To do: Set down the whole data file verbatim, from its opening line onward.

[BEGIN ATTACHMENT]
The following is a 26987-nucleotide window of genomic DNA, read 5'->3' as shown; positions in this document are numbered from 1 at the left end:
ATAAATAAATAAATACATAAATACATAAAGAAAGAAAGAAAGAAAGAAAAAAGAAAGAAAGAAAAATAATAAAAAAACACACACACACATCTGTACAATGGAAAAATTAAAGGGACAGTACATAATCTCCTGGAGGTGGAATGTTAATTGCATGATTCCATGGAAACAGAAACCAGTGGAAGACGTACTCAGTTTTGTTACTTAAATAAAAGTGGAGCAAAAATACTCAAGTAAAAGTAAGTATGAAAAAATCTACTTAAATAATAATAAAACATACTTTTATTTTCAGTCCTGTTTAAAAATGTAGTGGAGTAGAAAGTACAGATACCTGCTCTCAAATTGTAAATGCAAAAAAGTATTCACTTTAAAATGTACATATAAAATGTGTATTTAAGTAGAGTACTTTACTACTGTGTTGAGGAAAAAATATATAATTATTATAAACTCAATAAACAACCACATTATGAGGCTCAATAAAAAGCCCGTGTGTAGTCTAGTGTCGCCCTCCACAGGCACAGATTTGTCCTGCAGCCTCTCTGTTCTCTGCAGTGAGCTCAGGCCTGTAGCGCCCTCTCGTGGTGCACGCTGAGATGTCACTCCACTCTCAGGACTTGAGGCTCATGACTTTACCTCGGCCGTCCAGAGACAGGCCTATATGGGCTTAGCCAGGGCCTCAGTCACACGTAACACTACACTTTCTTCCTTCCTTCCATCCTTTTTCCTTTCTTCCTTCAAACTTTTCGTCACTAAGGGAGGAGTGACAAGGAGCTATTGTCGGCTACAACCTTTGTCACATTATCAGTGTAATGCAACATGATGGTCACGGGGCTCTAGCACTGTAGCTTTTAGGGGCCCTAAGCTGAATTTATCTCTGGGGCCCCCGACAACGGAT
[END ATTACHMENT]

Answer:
The following is a 26987-nucleotide window of genomic DNA, read 5'->3' as shown; positions in this document are numbered from 1 at the left end:
ATAAATAAATAAATACATAAATACATAAAGAAAGAAAGAAAGAAAGAAAAAAGAAAGAAAGAAAAATAATAAAAAAACACACACACACATCTGTACAATGGAAAAATTAAAGGGACAGTACATAATCTCCTGGAGGTGGAATGTTAATTGCATGATTCCATGGAAACAGAAACCAGTGGAAGACGTACTCAGTTTTGTTACTTAAATAAAAGTGGAGCAAAAATACTCAAGTAAAAGTAAGTATGAAAAAATCTACTTAAATAATAATAAAACATACTTTTATTTTCAGTCCTGTTTAAAAATGTAGTGGAGTAGAAAGTACAGATACCTGCTCTCAAATTGTAAATGCAAAAAAGTATTCACTTTAAAATGTACATATAAAATGTGTATTTAAGTAGAGTACTTTACTACTGTGTTGAGGAAAAAATATATAATTATTATAAACTCAATAAACAACCACATTATGAGGCTCAATAAAAAGCCCGTGTGTAGTCTAGTGTCGCCCTCCACAGGCACAGATTTGTCCTGCAGCCTCTCTGTTCTCTGCAGTGAGCTCAGGCCTGTAGCGCCCTCTCGTGGTGCACGCTGAGATGTCACTCCACTCTCAGGACTTGAGGCTCATGACTTTACCTCGGCCGTCCAGAGACAGGCCTATATGGGCTTAGCCAGGGCCTCAGTCACACGTAACACTACACTTTCTTCCTTCCTTCCATCCTTTTTCCTTTCTTCCTTCAAACTTTTCGTCACTAAGGGAGGAGTGACAAGGAGCTATTGTCGGCTACAACCTTTGTCACATTATCAGTGTAATGCAACATGATGGTCACGGGGCTCTAGCACTGTAGCTTTTAGGGGCCCTAAGCTGAATTTATCTCTGGGGCCCCCGACAACGGAT